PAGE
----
On the cover of issue 119 of 2000 AD we have Roger Moore, in his starring role in the Bond movie, Moonraker, because this comic book was published a long time ago. This is the 007 movie that was bit by the late 70s sci-fi bug. In the movie, Bond investigates the theft of a space shuttle, with stops in Venice, Rio de Janeiro, and the Amazon rainforest, and finally… space.
In this latest installment of a continuing series of blog posts I am reading an old comic book. And when I say old, I’m not joking. This issue of 2000 AD was released in June 1979. I cannot overstate how different life was way back in the late 1970s, but I can give you a flavor. This was a world where a stripped down cassette player was considered high tech, as 1979 was the year that Sony launched the Walkman, which sold in the US for $200.
I am on a bit of a nostalgia trip, reading an old comic book from my youth, and I have been for a while now. The one I’m reading is called 2000 AD, and I’ve reached issue 117. The cover is drawn by Ron Smith, who is an artist I have started to appreciate more and more since starting to read these ancient publications again. This is a wonderful image that captures some of the action from one of the stories inside the comic this issue, and allows Smith to show off his skill at rendering shiny, futuristic vehicles.
If you are a comic book collector, preserving your comic books in slabs of plastic, then you may want to rethink. It’s actually very rare for a comic to retain its value, much less go up in price, but don’t worry that doesn’t mean you should throw your comic books away. You can keep them, and one day read them all over again. This makes a lot of sense for some titles that really lend themselves to being reread.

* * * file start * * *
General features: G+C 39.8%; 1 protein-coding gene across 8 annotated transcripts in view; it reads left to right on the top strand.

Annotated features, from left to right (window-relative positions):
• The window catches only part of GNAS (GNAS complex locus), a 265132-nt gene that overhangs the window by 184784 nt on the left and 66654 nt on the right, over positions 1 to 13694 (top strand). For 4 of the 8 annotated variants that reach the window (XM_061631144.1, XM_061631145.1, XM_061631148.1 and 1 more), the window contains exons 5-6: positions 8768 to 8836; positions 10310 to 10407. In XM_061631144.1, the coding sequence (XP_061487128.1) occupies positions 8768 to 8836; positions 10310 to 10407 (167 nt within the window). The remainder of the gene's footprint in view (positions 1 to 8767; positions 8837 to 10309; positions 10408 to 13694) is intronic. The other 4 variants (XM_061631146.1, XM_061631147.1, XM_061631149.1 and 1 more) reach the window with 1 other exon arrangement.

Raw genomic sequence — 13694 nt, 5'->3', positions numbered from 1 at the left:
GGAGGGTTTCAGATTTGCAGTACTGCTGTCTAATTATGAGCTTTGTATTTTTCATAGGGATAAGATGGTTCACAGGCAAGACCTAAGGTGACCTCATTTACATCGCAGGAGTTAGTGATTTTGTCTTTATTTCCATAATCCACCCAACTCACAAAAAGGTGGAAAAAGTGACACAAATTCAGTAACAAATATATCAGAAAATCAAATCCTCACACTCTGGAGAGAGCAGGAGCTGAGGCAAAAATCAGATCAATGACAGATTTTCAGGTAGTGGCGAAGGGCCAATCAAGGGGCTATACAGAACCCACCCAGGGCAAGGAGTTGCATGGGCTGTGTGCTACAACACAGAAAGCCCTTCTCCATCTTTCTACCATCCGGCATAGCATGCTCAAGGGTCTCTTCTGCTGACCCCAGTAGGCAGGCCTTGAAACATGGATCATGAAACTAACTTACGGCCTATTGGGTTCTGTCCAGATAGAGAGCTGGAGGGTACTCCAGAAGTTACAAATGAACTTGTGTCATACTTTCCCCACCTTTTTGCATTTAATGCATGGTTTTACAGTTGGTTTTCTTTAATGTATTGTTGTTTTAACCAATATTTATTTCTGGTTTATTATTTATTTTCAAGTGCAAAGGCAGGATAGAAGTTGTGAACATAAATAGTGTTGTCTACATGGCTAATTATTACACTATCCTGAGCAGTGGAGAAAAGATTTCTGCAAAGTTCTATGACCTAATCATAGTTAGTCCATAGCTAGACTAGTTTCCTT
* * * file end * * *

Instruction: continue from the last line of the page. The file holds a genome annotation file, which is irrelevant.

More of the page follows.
Continuing my quest to read every issue of 2000 AD – an impossible task – I have reached number 115. After a run of classic covers, this issue has a very uninspiring image on the front. It features the silly old trope of attack beams meeting and canceling each other out. It’s also cramped and badly framed, so that even this hackneyed imagery is robbed of any drama. The hero shown here is Dan Dare, who has been with the comic book, off and on, since the very start.
Issue 114 of 2000 AD was published way back on the 26 May, 1979, so why the blazes am I reading it? The thing is, I’m not just reading this old back issue of 2000 AD, I’m reading a whole bunch of them. It’s a nostalgia trip, mostly, but there is an awful lot to love about these old comic books, still. There is also a lot that is not so good about them, such as a white, male, heterosexual world view that is taken to such a ridiculous extreme that entire issues of the comic book can slip by without a single female character or person of color being presented within its pages.
I’m wondering if I should keep on with my project of going back and once again reading issues of 2000 AD from the late 1970s and early 1980s. The problem is that there is a lot of sexism and racism in these comic books, and by writing about them, I may be validating this. They’re sexist in their lack of female characters, and racist in the ethnic stereotypes that appear now and again in the pages of this comic book.